And after having seen my narratives and technical skills, the school ended up hiring me a month after I graduated to help them ‘refurbish’ their brand just in time for entrance exams. I was tasked with delivering a multitude of shorts, doc-interviews, illustrations, and animations that painted a picture of the different educations the school had to offer. My challenge was not only delivering the visual works but also coordinating with different people under time pressure. I am glad that in the end, I’ve made every individual branch of education (Sound Design, Editing, Directing, and DOP) stand out as a strong unique academia on its own, while I at the same time, made the viewer comprehend that film-production is a team effort and that no part can stand alone in the process of making film and art. (link)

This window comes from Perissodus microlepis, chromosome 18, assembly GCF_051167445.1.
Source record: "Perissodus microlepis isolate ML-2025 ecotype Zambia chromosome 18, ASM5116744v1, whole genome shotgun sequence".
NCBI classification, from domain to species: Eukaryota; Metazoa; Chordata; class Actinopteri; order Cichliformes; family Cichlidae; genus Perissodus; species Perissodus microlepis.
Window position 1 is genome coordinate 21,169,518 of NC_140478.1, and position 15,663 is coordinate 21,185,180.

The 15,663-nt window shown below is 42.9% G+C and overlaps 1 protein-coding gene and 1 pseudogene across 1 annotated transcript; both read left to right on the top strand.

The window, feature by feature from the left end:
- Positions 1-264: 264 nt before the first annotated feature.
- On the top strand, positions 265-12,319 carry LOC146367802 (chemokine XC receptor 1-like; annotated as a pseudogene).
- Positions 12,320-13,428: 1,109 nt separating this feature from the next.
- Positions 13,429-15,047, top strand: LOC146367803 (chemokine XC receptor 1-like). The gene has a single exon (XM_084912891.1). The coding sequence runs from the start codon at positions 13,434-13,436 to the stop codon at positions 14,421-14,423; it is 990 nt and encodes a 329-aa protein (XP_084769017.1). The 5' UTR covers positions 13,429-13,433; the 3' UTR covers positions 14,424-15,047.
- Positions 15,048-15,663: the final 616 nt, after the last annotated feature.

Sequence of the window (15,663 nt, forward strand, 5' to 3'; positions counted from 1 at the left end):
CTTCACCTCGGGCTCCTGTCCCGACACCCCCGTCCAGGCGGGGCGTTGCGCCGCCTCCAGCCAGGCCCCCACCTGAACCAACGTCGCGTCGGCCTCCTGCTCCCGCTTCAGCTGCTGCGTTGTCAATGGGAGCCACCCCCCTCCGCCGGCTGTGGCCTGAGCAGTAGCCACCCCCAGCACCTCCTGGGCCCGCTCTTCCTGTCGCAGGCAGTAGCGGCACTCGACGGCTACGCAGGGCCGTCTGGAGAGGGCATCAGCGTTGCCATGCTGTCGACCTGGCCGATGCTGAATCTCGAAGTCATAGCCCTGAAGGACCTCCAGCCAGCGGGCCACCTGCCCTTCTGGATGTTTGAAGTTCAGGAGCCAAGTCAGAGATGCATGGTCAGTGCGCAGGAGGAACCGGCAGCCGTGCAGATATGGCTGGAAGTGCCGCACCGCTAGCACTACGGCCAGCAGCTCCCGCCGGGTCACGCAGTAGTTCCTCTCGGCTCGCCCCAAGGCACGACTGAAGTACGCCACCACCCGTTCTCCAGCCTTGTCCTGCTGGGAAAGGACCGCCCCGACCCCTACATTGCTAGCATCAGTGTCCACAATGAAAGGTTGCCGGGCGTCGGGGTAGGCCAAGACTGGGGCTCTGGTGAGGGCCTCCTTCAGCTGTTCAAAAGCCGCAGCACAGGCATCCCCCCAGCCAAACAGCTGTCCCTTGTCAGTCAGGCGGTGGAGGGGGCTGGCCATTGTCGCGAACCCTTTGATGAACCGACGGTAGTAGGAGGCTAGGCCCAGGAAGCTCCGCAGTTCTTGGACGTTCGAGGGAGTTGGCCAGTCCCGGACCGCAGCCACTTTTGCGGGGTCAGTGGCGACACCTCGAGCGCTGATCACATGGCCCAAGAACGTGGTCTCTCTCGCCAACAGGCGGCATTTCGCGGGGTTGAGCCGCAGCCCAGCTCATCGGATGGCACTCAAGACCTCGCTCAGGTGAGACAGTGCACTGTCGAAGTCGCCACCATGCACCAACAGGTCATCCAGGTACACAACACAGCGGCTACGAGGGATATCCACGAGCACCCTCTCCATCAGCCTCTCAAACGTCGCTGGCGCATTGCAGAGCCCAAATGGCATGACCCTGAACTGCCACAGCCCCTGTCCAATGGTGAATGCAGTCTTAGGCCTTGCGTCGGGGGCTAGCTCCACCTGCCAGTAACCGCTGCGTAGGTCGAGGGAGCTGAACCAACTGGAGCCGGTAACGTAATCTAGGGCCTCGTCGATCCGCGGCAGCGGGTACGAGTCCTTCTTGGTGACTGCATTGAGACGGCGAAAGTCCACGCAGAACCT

Besides the National Film School of Denmark, my clients also include SONY Music, United Nations, Danish Broadcast Corp, Danish Cancer Society, and AKQA. Besides commercial clients, I’ve also worked on multiple, state-funded artistic projects. As time flew by, I started to develop my own personal style of aesthetics, which I’ve cultivated since 2016 — a form of digital stop-motion. And here are some examples of my work.


Why I created this project?

Around 2 years ago, I contacted the production company Angel Films, seeing we had a mutual interest in creating a new direction for animated content based on new technologies.

My Creative space

As a storyteller, I know one of the most time-consuming aspects of creating animated films consists of designing, modeling, and rigging characters from the ground up. The biggest animation houses here in Denmark can spend up to one entire month just to build a single character. Simply making a 3D character blink, could eat up days worth of production time! I realized this quite early in my life when I first started digging into Maya and rigging as a teenager. I was manually setting up IK controllers and skinning characters, only to realize that my joint placement was wrong and I’d have to redo hours of work. It was grueling!